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Temptation Arete 

YDS: 5.12a French: 7a+ Ewbanks: 25 UIAA: VIII+ ZA: 25 British: E5 6a

Type:  Sport, 1 pitch, 130'
Original:  YDS: 5.12a French: 7a+ Ewbanks: 25 UIAA: VIII+ ZA: 25 British: E5 6a [details]
FA: Richard Wright, August, 2000
Page Views: 2,355
Submitted By: Richard M. Wright on Apr 6, 2001  with updates from LauraSch

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The Temptation Arete is an amazing line with a bit of agonizing history. It has been called, "perhaps the best line in the South Saint Vrain Canyon". The climbing moves were originally freed by rope solo (RW) on jugs, and the bolts were placed accordingly. My own first lead was very scary. Subsequent attempts by Greg Purnell, Alan Nelson, and Mark Rolofson (all very strong climbers and much better climbers than myself) led to the consensus demand for re-bolting, with new placements described in detail. Before this could happen, and unknown to anyone, Rob Pizem led the line and claimed a 5.12 something redpoint. After this, the line was re-bolted as consensus had earlier demanded. Now, it is well (over?) protected.

The Temptation Arete begins on the furthest East face of TBB in a thin crack and seam. This section can be done on bolts or trad with small wires. Exit the crack/seam to a ledge just below a short technical slab. The arete proper follows after 20 to 25 feet. The top of the arete has a double bolt stance for toproping, and the descent anchors are another 15 or so feet higher. The arete itself has at least two good solid 5.12 sections, and overall the climbing never drops much below 5.11.

My own last attempt in December 2000 still evinced a pair of hangs. Nonetheless, with the redpoint in the bag (?), the route should be considered open to all. The Temptation Arete easily gets three stars for the climbing moves, the continuity, the quality of the rock, and diversity of technique used.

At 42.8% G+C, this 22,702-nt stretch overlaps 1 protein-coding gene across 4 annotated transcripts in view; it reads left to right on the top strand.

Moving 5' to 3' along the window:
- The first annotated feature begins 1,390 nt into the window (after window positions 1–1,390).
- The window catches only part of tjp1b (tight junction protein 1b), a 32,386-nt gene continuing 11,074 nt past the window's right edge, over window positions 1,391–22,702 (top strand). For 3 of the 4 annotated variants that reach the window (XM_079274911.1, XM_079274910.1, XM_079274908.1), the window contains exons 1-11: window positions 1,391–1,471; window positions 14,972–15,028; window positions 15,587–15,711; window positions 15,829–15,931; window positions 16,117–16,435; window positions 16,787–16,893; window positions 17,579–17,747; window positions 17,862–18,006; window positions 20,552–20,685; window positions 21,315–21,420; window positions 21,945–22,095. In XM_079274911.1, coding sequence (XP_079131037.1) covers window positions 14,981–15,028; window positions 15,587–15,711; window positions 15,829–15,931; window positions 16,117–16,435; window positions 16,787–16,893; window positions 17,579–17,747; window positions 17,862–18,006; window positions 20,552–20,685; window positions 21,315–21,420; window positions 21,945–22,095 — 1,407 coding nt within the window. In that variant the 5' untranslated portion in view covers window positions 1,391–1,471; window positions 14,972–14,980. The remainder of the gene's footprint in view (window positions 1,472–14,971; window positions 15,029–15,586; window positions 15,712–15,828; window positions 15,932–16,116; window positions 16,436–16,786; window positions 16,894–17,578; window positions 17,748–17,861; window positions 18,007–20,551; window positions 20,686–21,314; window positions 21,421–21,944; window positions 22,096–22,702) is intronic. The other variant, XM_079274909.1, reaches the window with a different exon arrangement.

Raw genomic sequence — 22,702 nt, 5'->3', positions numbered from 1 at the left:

In addition, it provides convenient access to the 5.13c project to its left. This line was bolted and led by Greg Purnell in September 2000 and should be considered off limits until he has a chance to pull the redpoint or until he opens it up to all comers. I tried it by top-rope, and it is indeed hard.

Per LauraSch: the main anchor is the the first one. It is loose, easy junk to the second anchor. You can get off the first anchor easily with a 60m. Two ropes are not necessary and only deter other climbers.


QDs only. This route has two anchors, one at 115 feet and another at 130 feet. It is a double ropes only route. That said, it may be possible to get off from the lower anchors using a 60 m rope by angling up-slope since the base here is quite steep. Protected by bolts, it needs at least 15 draws to get to the lower anchor. A short section at the start was done on wires and curved stoppers.

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By Anonymous Coward
Jun 25, 2001

Piz did indeed redpoint the route (end of summer 2000). I belayed him a few days earlier as we worked it. I followed with a hang or two on the upper roofs. BTW, no red tag on the first bolt... The 11 move on the lower thin cracks is AWESOME. I spent three hours in aiders (weeks earlier) cleaning the lichen from the arete. I am curious to how many extra (?) bolts there are now... -Darren
By Richard M. Wright
From: Lakewood, CO
Jun 26, 2001